Grievous bodily harm and wounding are covered in sections 18 and 20 of the Offences Against the Person Act 1861. Sections 18 and 20 carry different maximum sentences, with section 18 being the considerably more serious of the two. Although there are many common aspects between the two offences, the biggest difference is the Mens Rea which refers to whether or not intention was present.
Section 20 Assault
Section 20 carries the lowest maximum sentence of the two Grievous Bodily Harm (GBH) charges with the maximum penalty being 5 years imprisonment. It is a triable either way offence which means it can be heard at the Crown or Magistrates’ Court. However, the Magistrates’ Court may refer the case to the Crown Court if they feel the case is too serious or complex.
The Actus Reus (guilty act) of section 20 assault includes unlawful wounding and serious bodily harm. Section 47 assault Actual Bodily Harm (ABH) is a less serious offence and GBH is charged when the offence is too serious to be ABH. Bruises and scratches would not be considered to be GBH, whereas a stab wound would be too severe for an ABH offence.
Psychiatric illness and disease transmission can also constitute GBH. This is apparent in the case of R v Mohammed Dica who was the first person to be successfully convicted of section 20 GBH in 2003 after knowingly engaging in sexual intercourse with two women after being found HIV positive. He didn’t notify the women of the risks or inform them that he was carrying the disease. He was convicted on the grounds that his recklessness caused serious harm to the victims’ health.
The Mens Rea of section 20 assault is the intention to cause some harm or recklessness to the victim, regardless of whether harm was actually caused. The defendant needn’t foresee serious injury, he must merely acknowledge the risk of some injury from his actions.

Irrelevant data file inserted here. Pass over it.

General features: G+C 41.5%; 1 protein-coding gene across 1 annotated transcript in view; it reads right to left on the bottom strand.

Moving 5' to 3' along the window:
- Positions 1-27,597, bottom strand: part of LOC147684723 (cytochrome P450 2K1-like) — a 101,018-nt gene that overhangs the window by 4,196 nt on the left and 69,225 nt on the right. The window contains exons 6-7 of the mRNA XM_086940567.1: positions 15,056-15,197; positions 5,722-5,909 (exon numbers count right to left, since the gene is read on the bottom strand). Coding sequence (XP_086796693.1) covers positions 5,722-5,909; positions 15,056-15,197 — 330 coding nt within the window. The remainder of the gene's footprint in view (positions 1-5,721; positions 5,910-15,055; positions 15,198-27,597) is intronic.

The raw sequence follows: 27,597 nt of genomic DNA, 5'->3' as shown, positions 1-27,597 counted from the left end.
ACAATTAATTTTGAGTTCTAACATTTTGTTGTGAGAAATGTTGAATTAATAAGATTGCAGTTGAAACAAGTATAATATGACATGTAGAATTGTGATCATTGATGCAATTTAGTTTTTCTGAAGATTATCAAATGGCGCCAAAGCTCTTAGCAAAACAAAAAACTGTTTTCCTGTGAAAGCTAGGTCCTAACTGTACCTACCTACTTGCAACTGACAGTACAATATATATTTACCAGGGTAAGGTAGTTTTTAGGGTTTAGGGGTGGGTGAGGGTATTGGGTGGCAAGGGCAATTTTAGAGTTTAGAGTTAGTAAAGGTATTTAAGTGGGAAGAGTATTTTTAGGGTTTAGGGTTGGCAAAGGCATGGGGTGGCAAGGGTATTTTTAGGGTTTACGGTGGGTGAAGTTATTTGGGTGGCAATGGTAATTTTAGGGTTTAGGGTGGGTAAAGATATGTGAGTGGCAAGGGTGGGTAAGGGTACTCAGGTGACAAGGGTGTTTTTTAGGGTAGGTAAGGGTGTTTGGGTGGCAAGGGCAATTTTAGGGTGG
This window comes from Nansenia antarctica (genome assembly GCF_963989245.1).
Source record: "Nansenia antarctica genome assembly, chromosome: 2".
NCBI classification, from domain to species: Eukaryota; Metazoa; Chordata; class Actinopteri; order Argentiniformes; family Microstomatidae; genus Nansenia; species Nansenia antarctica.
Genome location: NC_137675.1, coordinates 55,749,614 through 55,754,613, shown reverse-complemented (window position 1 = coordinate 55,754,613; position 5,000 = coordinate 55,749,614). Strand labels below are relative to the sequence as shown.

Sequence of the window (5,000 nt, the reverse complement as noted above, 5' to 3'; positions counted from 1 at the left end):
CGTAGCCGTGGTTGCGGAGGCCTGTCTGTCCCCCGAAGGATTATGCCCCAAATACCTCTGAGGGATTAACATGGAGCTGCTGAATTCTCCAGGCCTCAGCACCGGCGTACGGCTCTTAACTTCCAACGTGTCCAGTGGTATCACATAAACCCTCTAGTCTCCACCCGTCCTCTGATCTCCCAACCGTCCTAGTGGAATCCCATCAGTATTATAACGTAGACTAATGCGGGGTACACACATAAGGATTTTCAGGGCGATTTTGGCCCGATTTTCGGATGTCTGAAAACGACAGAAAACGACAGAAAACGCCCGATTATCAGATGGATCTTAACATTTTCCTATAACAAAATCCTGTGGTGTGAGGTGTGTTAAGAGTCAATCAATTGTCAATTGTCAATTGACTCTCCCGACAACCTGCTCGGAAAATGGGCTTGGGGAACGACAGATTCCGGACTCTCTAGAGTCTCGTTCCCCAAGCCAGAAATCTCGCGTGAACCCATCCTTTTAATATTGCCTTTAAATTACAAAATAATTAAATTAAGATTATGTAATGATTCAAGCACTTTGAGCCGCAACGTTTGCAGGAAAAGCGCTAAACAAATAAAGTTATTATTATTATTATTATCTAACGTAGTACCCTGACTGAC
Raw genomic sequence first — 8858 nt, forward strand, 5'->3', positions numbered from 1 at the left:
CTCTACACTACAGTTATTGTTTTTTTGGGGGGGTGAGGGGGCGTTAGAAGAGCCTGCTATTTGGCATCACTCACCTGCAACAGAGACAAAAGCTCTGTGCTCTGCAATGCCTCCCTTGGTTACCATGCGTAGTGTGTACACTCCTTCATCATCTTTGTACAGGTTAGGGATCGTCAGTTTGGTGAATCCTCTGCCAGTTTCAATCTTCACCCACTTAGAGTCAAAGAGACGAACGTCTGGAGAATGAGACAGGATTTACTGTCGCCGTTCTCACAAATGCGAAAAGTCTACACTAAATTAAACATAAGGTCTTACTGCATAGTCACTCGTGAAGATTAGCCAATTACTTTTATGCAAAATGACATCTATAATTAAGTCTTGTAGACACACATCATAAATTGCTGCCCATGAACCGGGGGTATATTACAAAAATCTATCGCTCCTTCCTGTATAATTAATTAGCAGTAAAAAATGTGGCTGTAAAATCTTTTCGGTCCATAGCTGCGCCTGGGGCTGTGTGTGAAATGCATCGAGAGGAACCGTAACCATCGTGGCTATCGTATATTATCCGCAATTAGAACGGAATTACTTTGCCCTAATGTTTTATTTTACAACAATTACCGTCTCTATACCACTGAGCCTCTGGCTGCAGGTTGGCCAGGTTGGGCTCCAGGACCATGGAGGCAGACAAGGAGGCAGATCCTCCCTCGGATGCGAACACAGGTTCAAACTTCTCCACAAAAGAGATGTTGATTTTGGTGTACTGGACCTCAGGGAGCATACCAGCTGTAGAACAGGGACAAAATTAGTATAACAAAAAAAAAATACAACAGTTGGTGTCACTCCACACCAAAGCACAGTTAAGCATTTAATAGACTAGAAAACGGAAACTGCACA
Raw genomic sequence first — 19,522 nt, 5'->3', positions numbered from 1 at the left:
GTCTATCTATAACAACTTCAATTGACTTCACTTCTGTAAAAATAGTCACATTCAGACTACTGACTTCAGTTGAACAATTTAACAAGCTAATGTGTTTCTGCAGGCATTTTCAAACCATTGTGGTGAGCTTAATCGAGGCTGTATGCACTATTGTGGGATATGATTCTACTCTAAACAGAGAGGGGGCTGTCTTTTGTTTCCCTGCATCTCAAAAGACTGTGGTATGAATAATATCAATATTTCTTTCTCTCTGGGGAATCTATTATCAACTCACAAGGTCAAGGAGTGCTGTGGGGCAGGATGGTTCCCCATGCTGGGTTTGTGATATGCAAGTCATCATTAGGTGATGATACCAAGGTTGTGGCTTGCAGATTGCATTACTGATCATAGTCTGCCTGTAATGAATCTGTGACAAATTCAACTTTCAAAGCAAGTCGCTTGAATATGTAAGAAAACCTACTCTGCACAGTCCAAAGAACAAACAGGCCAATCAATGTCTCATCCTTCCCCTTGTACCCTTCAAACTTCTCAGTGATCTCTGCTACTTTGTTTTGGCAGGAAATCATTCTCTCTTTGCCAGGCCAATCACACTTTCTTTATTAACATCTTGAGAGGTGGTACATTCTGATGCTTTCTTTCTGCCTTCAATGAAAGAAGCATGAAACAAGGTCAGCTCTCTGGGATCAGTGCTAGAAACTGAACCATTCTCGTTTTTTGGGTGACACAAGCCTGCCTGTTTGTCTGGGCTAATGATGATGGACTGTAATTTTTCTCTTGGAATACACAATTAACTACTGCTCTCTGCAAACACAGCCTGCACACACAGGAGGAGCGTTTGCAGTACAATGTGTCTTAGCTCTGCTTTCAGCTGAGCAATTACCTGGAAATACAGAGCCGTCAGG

Section 18 Assault
Section 18 GBH assault is the more serious of the two offences as there must be proof that the defendant had full intention to cause serious bodily harm. This differs from the section 20 assault, where the defendant only has to foresee the risk of some injury. Section 18 assault carries a maximum sentence of life imprisonment, considerably more than the section 20 offence’s maximum sentence. Section 18 assault is an indictable offence which may only be tried in the Crown Court.
For section 18 assault, recklessness isn’t enough – there must be proof of intention. This may be identified by planned or repeated attacks, prior threats, choosing a particular weapon deliberately or mutilating an object to use it as a weapon. This was defined in the case R v Belfon where the defendant slashed the victim with a razor, inflicting severe wounds on their face and chest. The Court of Appeal decided that proof of specific intent for such wounds would have to be proven if the defendant was to be charged with section 18 assault.
For some defendants, there can be a fine line between section 18 and section 20 assault and understanding the law can be extremely testing. However, there isn’t a fine line between the sentencing of the offences, and if found guilty of a section 18 assault the defendant can face life imprisonment. If you require legal advice on any assault allegations we can provide expert legal advice to help you at this difficult time.